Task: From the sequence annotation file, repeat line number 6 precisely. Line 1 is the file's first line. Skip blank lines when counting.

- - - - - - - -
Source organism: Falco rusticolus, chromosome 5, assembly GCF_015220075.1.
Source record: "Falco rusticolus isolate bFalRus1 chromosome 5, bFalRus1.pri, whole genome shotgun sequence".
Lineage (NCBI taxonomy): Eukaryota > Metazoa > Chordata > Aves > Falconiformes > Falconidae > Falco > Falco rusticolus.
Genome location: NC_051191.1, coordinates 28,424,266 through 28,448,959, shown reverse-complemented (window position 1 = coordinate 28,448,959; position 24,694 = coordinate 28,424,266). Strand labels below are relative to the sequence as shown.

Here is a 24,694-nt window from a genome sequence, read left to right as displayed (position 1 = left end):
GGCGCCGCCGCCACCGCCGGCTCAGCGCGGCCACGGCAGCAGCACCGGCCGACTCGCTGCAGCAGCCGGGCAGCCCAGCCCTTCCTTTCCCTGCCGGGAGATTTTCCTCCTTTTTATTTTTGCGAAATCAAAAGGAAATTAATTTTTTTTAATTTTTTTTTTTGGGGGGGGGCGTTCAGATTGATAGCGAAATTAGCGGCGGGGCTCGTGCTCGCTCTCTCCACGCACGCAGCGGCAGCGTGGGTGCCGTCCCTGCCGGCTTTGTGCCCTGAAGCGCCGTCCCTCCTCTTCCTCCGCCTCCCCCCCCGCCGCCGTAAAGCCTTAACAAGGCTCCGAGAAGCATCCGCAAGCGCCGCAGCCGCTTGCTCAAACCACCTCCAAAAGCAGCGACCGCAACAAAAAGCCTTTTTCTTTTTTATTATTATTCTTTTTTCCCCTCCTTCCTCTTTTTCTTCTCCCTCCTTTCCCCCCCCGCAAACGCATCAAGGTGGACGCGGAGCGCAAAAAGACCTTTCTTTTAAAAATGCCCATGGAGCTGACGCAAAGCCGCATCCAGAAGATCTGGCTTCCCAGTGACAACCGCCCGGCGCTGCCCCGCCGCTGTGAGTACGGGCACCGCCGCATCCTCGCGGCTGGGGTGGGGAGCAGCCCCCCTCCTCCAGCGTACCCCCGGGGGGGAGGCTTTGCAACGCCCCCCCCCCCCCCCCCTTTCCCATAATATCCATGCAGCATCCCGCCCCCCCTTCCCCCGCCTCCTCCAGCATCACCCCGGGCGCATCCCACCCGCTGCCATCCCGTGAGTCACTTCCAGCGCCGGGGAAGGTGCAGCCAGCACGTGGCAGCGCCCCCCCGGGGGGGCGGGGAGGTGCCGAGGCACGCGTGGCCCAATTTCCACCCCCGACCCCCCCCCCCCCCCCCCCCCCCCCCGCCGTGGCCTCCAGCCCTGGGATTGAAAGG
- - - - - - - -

GGCGCCGCCGCCACCGCCGGCTCAGCGCGGCCACGGCAGCAGCACCGGCCGACTCGCTGCAGCAGCCGGGCAGCCCAGCCCTTCCTTTCCCTGCCGGGAGATTTTCCTCCTTTTTATTTTTGCGAAATCAAAAGGAAATTAATTTTTTTTAATTTTTTTTTTTGGGGGGGGGCGTTCAGATTGATAGCGAAATTAGCGGCGGGGCTCGTGCTCGCTCTCTCCACGCACGCAGCGGCAGCGTGGGTGCCGTCCCTGCCGGCTTTGTGCCCTGAAGCGCCGTCCCTCCTCTTCCTCCGCCTCCCCCCCCGCCGCCGTAAAGCCTTAACAAGGCTCCGAGAAGCATCCGCAAGCGCCGCAGCCGCTTGCTCAAACCACCTCCAAAAGCAGCGACCGCAACAAAAAGCCTTTTTCTTTTTTATTATTATTCTTTTTTCCCCTCCTTCCTCTTTTTCTTCTCCCTCCTTTCCCCCCCCGCAAACGCATCAAGGTGGACGCGGAGCGCAAAAAGACCTTTCTTTTAAAAATGCCCATGGAGCTGACGCAAAGCCGCATCCAGAAGATCTGGCTTCCCAGTGACAACCGCCCGGCGCTGCCCCGCCGCTGTGAGTACGGGCACCGCCGCATCCTCGCGGCTGGGGTGGGGAGCAGCCCCCCTCCTCCAGCGTACCCCCGGGGGGGAGGCTTTGCAACGCCCCCCCCCCCCCCCCCTTTCCCATAATATCCATGCAGCATCCCGCCCCCCCTTCCCCCGCCTCCTCCAGCATCACCCCGGGCGCATCCCACCCGCTGCCATCCCGTGAGTCACTTCCAGCGCCGGGGAAGGTGCAGCCAGCACGTGGCAGCGCCCCCCCGGGGGGGCGGGGAGGTGCCGAGGCACGCGTGGCCCAATTTCCACCCCCGACCCCCCCCCCCCCCCCCCCCCCCCCCGCCGTGGCCTCCAGCCCTGGGATTGAAAGG